London and New York
First published 2001
1 Resistance 18
3 Language 56
4 History 82
5 Allegory 104
6 Place 124
7 Habitation 157
8 Horizon 182
9 Globalization 206
From the Renaissance to the late nineteenth century, European colonial powers invaded, occupied or annexed a huge area of the globe. That movement outwards, seldom wholeheartedly supported by those countries’ domestic populations, plagued by political opposition and by controversy over the morality or even the practicality of colonial occupation, nevertheless advanced so relentlessly that it has come to determine the cultural and political character of the world.
The pre-dominance of Western civilization by 1914 was unprecedented in the extent of its global reach, but it had been relatively recently acquired. The centuries-long advance of European modernity had been radically accelerated during the eruption of capital-driven, late nineteenth-century imperialism.
The huge contradiction of empire (which also reached its most subtle expression in that period) between the geographical expansion, designed to increase the prestige and economic or political power of the imperial nation, and its professed moral justification, its ‘civilizing mission’ to bring order and civilization to the barbarous hordes, is a contradiction which also continues in subtler forms in the present-day exercise of global power.
There may have been much good, in medical, educational and technological terms, in the colonial impact upon the non- European world. But the simple fact remains that these colonized peoples, cultures and ultimately nations were prevented from becoming what they might have become: they were never allowed to develop into the societies they might have been.
As Basil Davidson points out, the legacy of this colonial control for newly independent governments in Africa ‘was not a prosperous colonial business, but in many ways, a profound colonial crisis’ (1983: 182). As he puts it, in a discussion of the charismatic Kwame Nkrumah, who led Ghana into independence, the ‘dish’ the new leaders were handed on the day of independence was old and cracked and little fit for any further use.
Worse than that, it was not an empty dish. For it carried the junk and jumble of a century of colonial muddle and ‘make do,’ and this the new . . . ministers had to accept along with the dish itself. What shone upon its supposedly golden surface was not the reflection of new ideas and ways of liberation, but the shadows of old ideas and ways of servitude. (1973: 94)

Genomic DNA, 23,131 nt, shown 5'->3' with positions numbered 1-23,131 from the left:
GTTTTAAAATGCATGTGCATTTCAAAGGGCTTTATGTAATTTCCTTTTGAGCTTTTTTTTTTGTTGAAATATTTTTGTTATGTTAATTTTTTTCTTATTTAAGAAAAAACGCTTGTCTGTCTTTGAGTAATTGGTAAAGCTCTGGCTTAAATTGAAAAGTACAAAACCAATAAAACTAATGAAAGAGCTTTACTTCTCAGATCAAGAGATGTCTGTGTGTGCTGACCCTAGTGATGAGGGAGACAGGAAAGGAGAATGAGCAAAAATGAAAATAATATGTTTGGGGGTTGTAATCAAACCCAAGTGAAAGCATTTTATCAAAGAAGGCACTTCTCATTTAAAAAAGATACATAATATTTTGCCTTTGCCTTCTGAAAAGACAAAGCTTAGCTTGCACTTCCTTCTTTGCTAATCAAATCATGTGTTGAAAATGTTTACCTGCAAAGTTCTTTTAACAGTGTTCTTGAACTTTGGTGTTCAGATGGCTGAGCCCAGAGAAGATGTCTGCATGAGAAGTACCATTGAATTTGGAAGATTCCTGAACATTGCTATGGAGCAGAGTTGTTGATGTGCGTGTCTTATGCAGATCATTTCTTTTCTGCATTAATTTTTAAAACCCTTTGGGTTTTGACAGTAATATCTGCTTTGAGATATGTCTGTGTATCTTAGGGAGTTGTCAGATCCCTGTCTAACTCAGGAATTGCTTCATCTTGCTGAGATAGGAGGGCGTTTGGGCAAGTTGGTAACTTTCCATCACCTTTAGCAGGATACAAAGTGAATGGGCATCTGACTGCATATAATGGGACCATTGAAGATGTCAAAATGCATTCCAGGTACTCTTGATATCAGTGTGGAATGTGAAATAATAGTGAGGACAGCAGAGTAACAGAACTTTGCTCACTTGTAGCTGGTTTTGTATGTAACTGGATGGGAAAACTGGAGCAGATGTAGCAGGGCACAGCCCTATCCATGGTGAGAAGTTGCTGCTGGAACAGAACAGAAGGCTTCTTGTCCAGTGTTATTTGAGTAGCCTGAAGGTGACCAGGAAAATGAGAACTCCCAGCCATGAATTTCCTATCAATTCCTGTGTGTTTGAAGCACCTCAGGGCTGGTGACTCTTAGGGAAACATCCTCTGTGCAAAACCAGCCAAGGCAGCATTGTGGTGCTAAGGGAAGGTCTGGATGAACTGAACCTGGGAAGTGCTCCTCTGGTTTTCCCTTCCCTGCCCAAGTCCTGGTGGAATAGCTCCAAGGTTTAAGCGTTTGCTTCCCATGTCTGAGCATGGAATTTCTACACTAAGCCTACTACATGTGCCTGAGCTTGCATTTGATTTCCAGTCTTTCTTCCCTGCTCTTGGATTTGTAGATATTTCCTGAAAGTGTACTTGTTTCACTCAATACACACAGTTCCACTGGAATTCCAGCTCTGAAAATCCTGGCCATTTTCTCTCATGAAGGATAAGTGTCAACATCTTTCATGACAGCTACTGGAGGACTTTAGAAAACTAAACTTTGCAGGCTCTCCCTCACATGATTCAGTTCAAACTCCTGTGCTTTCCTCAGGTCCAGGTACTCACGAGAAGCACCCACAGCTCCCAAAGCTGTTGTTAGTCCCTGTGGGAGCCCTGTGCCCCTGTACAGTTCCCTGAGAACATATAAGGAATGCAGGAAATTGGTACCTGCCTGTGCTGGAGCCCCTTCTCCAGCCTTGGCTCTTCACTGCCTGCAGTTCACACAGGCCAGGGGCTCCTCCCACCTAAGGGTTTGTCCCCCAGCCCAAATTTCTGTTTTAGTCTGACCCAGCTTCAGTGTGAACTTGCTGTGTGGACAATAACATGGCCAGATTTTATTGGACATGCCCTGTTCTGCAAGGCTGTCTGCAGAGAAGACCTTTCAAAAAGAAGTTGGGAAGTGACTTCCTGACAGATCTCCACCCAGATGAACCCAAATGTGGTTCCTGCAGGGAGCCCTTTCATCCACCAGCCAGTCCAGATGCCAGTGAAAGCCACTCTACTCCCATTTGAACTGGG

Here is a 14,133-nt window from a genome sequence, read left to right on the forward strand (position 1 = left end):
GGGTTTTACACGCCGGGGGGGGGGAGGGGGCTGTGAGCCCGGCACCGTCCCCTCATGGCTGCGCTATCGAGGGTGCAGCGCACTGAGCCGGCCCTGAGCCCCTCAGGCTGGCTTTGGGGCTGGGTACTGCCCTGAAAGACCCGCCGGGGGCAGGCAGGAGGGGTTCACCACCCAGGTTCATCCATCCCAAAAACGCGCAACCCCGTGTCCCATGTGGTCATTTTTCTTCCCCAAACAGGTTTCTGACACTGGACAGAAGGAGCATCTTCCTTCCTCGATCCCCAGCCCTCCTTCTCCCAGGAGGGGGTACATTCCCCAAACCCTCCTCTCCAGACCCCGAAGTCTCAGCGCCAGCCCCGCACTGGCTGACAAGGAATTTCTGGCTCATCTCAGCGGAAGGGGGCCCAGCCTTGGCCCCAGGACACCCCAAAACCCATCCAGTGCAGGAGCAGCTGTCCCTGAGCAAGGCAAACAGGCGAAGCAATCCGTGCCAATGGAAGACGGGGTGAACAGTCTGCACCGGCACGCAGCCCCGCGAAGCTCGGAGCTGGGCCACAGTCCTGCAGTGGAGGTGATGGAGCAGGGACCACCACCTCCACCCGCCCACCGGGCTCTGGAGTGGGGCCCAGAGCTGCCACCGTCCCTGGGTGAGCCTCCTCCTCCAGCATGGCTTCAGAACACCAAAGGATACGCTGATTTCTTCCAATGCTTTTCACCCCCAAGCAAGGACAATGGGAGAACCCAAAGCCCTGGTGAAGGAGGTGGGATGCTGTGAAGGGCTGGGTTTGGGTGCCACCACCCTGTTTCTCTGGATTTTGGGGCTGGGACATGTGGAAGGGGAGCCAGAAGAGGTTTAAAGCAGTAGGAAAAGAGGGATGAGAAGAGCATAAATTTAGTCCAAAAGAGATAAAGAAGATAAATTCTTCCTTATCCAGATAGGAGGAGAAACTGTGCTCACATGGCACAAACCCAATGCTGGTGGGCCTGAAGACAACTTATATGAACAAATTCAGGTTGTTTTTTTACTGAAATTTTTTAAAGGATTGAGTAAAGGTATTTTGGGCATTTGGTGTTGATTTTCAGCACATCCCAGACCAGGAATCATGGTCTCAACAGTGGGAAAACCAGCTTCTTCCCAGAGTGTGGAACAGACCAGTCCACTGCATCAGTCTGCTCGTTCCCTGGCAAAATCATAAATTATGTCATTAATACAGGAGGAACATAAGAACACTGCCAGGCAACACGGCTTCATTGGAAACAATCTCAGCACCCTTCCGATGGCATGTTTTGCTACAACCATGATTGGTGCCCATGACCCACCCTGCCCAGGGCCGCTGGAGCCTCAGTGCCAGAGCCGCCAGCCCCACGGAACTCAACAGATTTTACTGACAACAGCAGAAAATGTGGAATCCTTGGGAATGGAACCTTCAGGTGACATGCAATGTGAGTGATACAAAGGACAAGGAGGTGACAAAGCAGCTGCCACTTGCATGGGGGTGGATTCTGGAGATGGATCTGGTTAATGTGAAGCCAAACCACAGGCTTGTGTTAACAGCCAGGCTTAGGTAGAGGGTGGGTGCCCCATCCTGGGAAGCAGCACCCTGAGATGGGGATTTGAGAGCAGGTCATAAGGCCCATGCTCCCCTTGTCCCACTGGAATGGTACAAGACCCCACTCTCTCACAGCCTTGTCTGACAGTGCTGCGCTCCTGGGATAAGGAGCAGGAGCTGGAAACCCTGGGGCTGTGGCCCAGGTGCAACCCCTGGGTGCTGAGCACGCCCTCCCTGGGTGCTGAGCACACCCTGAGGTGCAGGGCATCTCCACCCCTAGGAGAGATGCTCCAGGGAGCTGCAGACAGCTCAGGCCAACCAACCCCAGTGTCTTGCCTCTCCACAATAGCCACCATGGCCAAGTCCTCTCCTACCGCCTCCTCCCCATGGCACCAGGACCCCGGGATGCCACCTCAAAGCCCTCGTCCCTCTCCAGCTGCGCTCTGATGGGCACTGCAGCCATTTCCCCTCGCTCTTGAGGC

For this reason, and because colonial structures were often simply taken over by indigenous élites after independence, the central idea of resistance rhetoric – that ‘independence’ would be the same thing as ‘national liberation’ – was inevitably doomed to disappointment.
But the striking thing about colonial experience is that after colonization postcolonial societies did very often develop in ways which sometimes revealed a remarkable capacity for change and adaptation. A common view of colonization, which represents it as an unmitigated cultural disaster, disregards the often quite extraordinary ways in which colonized societies engaged and utilized imperial culture for their own purposes. This book is concerned with how these colonized peoples responded to the political and cultural dominance of Europe.
Many critics have argued that colonialism destroyed indigenous cultures, but this assumes that culture is static, and underestimates the resilience and adaptability of colonial societies. On the contrary, colonized cultures have often been so resilient and transformative that they have changed the character of imperial culture itself. This ‘transcultural’ effect has not been seamless or unvaried, but it forces us to reassess the stereotyped view of colonized peoples’ victimage and lack of agency.
A common strategy of post-colonial self-assertion has been the attempt to rediscover some authentic pre-colonial cultural reality in order to redress the impact of European imperialism. Invariably such attempts misconceive the link between culture and identity. Culture describes the myriad ways in which a group of people makes sense of, represents and inhabits its world, and as such can never be destroyed, whatever happens to its various forms of expression.